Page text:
Closed captioners don’t caption sounds.

A sound wave of the mystery sound file associated with this blog post.

Captioners make meaning. They caption programs. They don’t caption sounds.

What’s the best way to caption this sound? Unless you’ve heard this sound before, or even better, have some visual clues about what contraption or entity is making the sound, or some information about the purpose of the sound in a specific context, you will probably be unable to answer this question effectively. Even having additional information about the origin of the sound may not be enough. Does it help to know that the sound is in fact a “turbine engine played backwards“? Maybe it does, but only if the visual accompaniment to the sound included an actual turbine engine, and not, as you may already know, the Hypnotoad character from the animated TV show Futurama. (Clips available on Comedy Central’s official Futurama site are not closed captioned; the video player on the site is not configured with a cc button for closed captioning functionality.)

Here’s an example of the captioned Hypnotoad in action from Season 4, Episode 6: “Bender Should Not Be Allowed on Television.” (Source: Netflix version with closed captions enabled.)

Note how the caption for the Hypnotoad sound (“Eyeballs Thrumming Loudly”) is tied directly to the visual context for the sound. The sound apparently emanates from its eyes, so that’s how the sound is captioned. (The sound is not always captioned this way when the recurring Hypnotoad character appears in other episodes. In a future post, I’ll look at the different ways in which Hypnotoad is captioned.)

Caption the show, not the sound.

Closed captioners don’t caption sounds. They caption shows. They convey contexts. They tether sounds to visuals. They make significant sounds visible. While it would be technically correct to caption the Hypnotoad sound as a “turbine engine played in reverse,” it wouldn’t be contextually correct. Captions do not simply convey the origin of a sound — or even what the sound really is in any abstract, technical, or decontextualized sense — but what the sound is doing in a scene. The apparent origin needs to be captioned (i.e. the Hypnotoad apparently produces the sound), not necessarily the actual origin (i.e. a turbine engine actually produces the sound). What this implies is that the same sound could be captioned in very different ways depending on the visual context. For example, a recording studio, an engine testing facility, and Futurama are three very different visual contexts, and yet all three could plausibly include the same engine sound, with a potentially different caption for that sound in each visual context.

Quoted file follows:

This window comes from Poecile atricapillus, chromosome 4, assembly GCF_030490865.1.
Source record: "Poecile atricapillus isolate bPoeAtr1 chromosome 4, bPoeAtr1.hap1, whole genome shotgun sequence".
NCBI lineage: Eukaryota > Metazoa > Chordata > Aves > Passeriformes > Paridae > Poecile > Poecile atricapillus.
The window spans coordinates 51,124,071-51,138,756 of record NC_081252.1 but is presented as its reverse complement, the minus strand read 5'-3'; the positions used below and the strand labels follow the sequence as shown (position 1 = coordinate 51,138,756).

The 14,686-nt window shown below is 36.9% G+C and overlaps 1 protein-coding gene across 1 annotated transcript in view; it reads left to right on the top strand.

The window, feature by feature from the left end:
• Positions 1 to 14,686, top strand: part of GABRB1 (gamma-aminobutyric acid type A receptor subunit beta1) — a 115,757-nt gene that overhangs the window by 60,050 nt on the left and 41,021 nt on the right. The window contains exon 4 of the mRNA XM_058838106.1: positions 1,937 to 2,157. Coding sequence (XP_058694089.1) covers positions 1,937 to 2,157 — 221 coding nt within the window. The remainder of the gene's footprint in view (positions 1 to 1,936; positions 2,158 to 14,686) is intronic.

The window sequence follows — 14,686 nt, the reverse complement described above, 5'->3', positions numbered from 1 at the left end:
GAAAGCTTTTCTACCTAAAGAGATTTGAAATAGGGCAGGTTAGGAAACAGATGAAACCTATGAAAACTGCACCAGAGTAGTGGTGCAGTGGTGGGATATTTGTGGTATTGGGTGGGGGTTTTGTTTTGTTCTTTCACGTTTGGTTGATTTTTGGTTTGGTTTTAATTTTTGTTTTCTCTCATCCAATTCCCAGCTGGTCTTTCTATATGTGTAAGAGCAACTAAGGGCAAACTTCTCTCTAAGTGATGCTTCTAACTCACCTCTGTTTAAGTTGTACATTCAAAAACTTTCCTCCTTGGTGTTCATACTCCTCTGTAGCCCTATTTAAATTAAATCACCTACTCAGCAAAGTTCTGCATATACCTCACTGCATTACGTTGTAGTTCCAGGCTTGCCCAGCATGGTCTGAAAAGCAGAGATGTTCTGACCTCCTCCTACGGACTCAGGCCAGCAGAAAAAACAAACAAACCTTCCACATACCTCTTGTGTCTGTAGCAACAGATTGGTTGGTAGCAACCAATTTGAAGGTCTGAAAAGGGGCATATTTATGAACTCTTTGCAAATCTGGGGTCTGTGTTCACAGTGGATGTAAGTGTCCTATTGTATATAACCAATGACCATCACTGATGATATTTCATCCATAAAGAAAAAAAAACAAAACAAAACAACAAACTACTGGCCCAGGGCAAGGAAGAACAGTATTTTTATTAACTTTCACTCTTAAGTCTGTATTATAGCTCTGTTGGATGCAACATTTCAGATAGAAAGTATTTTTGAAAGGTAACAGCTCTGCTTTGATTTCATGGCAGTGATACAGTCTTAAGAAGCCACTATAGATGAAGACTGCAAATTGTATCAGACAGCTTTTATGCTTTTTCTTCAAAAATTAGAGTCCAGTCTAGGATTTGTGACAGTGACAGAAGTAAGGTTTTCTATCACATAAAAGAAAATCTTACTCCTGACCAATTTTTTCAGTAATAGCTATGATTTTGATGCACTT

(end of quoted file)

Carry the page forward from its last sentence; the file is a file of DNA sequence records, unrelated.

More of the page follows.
Asking someone to caption a sound file in the absence of any visual cues is unfair, but I wanted to make a point by doing it. And that point is: It’s impossible (or at least perilous) to caption some sounds in isolation, especially non-speech sounds, because captioners don’t caption sounds per se. They make meaning in specific audiovisual contexts. Maybe this goes without saying but I sometimes wonder whether our definitions of closed captioning are too reductive and simplistic. Wikipedia’s definition, for example, is: “Closed captions typically show a transcription of the audio portion of a program as it occurs (either verbatim or in edited form), sometimes including non-speech elements.” Such a definition smacks of too much objectivity, in my opinion. Captioning is an art. It’s interpretation, not science. It’s not transcription. The notion of a “transcript” aligns captioning with the process of taking an audio file (e.g. a podcast or a recorded audio interview) and converting it to words. That’s not what captioning is, because the captioning of sound can not always be done in the absence of what’s happening visually on the screen. Captions are not transcriptions of sounds but an attempt to express how sounds make meaning in and support specific visual contexts.

A transcript implies a neutral recording (in words) of the entire collection of sounds in a program (the so-called “audio portion” in the definition above). But captioners don’t caption every sound, not only because there isn’t enough room in the caption track to do so while adhering to reading speed guidelines, but also because some sounds are not significant and could even distract or confuse viewers if captioned. That’s the problem with keynote sounds that are mistakenly captioned verbatim, as in this example from Knight & Day in which speech sounds that are inaudible and part of the background hum (or “key”) of the scene are captioned anyway.

Captioners don’t caption all sounds or create a transcript of the audio. They don’t even caption sounds per se, if by that we mean sounds in isolation, cut off from the purposive work sounds do in specific visual contexts.

(I had planned to devote this post to the different ways in which Hypnotoad is captioned on Futurama and then reflect on whether consistency is a problem with recurring sounds/contexts on the same show — along the lines of what I’ve done previously with “running gags” and what I call “series awareness.” But I think I’m going to save that little project for a future post.)

S. Zdenek

Dr. Sean Zdenek is an associate professor of technical and professional writing at the University of Delaware. He is the author of Reading Sounds: Closed-Captioned Media and Popular Culture (University of Chicago Press, 2015).